Editorial: India’s options in Myanmar

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Given its traditional ties with Myanmar, India is well placed to nudge the military rulers to restore democracy and put an end to the violence which is threatening to spiral out of control. The five-point consensus reached by the Association of Southeast Asian Nations (Asean) on Myanmar can form an ideal framework for the way forward in tackling the fallout of the February 1 military coup in that country. India has endorsed, rightly so, the Asean initiative and pledged that its diplomatic engagement with Myanmar would be aimed at strengthening these efforts. Asean’s initiative envisages immediate cessation of violence, dialogue among all stakeholders in Myanmar for a peaceful solution and the appointment of a special Asean envoy to facilitate mediation. Aid to Myanmar, and a visit to the country by the envoy are the other aspects of the initiative firmed up in Jakarta last week. This is an important first step towards resolving the issue. Restoration of peace and political freedom in Myanmar is in India’s interests. The continued turmoil and instability there will have serious implications for the Northeast region. There are reports of guerrilla groups in Myanmar reviving their activities, and any breakdown of law and order will allow militant groups in the Northeast to take advantage of the situation. The unsavoury developments in the Southeast Asian country, in the wake of military takeover, detention of the opposition leaders and suspension of political rights, present a major diplomatic dilemma for New Delhi. It highlights the complexity of the relationship and the balancing act that India has to undertake while dealing with non-democratic regimes in its neighbourhood.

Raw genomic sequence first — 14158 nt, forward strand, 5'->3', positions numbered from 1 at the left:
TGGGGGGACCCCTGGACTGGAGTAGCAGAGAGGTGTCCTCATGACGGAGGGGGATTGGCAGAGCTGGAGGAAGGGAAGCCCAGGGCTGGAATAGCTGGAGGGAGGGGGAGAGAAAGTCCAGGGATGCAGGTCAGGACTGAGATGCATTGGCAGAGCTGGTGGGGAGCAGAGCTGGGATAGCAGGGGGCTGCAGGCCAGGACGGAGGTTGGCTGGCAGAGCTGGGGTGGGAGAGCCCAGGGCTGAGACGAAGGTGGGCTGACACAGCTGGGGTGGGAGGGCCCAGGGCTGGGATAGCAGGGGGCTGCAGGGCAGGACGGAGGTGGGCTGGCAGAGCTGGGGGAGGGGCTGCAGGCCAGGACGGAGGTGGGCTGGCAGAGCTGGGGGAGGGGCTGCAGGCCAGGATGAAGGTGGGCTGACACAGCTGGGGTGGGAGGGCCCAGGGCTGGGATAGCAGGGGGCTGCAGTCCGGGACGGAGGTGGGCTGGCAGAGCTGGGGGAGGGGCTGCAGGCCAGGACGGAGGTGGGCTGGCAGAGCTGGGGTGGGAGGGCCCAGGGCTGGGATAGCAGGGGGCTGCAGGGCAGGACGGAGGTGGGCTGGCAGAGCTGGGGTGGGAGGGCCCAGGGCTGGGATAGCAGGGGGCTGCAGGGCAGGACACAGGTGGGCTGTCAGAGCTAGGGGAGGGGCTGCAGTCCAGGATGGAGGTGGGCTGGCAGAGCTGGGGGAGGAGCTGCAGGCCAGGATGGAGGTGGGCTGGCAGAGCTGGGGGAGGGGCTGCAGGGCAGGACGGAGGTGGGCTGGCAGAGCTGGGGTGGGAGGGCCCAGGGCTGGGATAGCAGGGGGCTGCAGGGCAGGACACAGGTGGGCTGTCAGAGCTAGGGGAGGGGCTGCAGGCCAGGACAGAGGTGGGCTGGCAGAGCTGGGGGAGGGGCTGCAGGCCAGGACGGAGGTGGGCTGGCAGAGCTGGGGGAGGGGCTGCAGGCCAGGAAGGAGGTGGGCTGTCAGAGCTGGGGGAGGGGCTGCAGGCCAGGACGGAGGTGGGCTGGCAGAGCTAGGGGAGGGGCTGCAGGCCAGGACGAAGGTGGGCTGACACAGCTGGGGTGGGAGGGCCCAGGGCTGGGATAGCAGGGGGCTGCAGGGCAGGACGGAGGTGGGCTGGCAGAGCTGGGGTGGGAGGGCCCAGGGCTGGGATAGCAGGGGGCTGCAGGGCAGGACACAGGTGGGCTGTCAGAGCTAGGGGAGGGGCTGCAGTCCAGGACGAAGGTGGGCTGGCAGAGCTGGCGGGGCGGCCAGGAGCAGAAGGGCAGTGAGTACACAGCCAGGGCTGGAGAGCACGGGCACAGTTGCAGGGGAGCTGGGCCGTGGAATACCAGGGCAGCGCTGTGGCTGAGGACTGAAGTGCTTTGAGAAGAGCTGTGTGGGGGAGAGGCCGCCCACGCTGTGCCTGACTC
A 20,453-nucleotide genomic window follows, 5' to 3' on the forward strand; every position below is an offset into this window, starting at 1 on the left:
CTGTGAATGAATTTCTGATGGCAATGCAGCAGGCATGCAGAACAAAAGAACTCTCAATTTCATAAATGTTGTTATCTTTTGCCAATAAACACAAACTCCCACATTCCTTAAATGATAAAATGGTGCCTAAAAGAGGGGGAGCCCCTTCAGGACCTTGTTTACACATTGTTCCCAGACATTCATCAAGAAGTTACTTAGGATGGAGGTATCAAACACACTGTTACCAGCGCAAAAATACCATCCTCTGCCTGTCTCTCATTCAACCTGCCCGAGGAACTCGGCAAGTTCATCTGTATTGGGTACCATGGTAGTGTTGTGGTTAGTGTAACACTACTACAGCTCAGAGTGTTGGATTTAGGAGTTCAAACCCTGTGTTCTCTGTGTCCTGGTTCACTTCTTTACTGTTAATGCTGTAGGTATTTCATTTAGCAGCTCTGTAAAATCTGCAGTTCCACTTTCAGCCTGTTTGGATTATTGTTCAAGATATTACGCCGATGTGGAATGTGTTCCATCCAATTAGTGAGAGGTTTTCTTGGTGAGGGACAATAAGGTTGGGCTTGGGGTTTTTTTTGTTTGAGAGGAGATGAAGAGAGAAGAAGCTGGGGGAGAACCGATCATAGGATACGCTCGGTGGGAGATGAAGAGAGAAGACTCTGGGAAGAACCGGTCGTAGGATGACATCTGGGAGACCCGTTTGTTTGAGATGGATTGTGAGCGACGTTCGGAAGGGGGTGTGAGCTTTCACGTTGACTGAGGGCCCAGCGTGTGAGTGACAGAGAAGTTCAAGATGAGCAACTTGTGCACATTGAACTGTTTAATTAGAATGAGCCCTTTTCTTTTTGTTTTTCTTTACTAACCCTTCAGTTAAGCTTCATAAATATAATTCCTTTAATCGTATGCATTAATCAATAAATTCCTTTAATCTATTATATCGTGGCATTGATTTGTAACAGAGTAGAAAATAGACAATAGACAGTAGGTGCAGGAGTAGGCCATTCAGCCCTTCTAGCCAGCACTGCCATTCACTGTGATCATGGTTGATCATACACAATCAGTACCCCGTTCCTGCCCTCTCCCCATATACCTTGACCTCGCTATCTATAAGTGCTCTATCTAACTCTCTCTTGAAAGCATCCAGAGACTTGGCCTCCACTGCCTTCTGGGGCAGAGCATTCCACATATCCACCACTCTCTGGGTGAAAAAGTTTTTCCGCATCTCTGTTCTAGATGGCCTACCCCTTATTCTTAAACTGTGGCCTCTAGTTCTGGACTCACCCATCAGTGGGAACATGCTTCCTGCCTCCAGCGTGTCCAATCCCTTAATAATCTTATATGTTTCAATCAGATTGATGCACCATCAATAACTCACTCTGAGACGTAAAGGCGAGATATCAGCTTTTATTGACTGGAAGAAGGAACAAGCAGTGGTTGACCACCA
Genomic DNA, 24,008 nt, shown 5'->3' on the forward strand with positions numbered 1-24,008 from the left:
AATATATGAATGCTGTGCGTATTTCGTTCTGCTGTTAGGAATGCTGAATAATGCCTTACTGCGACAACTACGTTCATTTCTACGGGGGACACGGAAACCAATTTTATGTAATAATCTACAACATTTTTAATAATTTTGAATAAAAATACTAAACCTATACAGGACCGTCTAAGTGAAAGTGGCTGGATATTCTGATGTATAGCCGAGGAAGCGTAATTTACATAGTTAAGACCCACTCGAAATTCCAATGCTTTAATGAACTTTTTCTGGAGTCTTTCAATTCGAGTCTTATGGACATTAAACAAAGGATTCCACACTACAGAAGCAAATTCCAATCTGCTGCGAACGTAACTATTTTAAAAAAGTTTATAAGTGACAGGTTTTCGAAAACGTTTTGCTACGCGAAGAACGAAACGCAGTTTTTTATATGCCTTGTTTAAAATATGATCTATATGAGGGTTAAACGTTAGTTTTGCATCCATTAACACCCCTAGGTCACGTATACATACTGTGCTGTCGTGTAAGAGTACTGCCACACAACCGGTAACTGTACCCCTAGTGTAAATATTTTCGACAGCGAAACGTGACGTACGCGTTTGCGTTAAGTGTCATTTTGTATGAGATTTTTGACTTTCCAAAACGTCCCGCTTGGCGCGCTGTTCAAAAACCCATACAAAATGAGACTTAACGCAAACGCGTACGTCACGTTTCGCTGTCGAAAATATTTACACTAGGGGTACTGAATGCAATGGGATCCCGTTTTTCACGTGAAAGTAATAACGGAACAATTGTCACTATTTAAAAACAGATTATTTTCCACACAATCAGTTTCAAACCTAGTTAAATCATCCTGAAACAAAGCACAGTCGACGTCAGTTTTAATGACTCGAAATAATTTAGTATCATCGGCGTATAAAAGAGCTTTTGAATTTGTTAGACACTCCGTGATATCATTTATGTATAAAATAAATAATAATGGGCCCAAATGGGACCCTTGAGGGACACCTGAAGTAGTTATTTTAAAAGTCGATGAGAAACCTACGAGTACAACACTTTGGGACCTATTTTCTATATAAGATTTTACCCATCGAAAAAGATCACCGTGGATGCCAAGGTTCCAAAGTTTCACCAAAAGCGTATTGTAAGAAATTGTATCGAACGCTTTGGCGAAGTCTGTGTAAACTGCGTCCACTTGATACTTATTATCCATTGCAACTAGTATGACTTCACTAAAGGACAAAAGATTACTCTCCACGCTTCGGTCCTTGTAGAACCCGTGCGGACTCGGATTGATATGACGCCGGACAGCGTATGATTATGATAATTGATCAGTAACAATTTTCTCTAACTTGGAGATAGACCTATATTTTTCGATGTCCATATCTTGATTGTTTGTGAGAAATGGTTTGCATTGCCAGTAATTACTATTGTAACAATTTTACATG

In the past, India’s unqualified support for the opposition leader and an icon of democratic movement Aung San Suu Kyi has cost it much political ground in Myanmar. China was the biggest beneficiary of India’s reluctance to engage with the military during the 1990s. Myanmar’s military junta and China enjoyed a much closer relationship during those years. Interestingly, when India took steps in the 2000s to build ties with the military junta, the United States and some other Western governments were critical of New Delhi’s position. While democracy should be India’s abiding conviction, it should, however, remain engaged with whichever government is exercising authority in any country in the neighbourhood. New Delhi has a dependable ally in Min Hlaing, the military leader of Myanmar who has been a vocal critic of China for their support to the anti-national rebel Arakan Army. At the same time, India cannot turn a blind eye to the humanitarian crisis in the name of protecting its strategic interests. It shares a 1,643-kilometre border with Myanmar and is home to thousands of refugees from Myanmar spread across different States.


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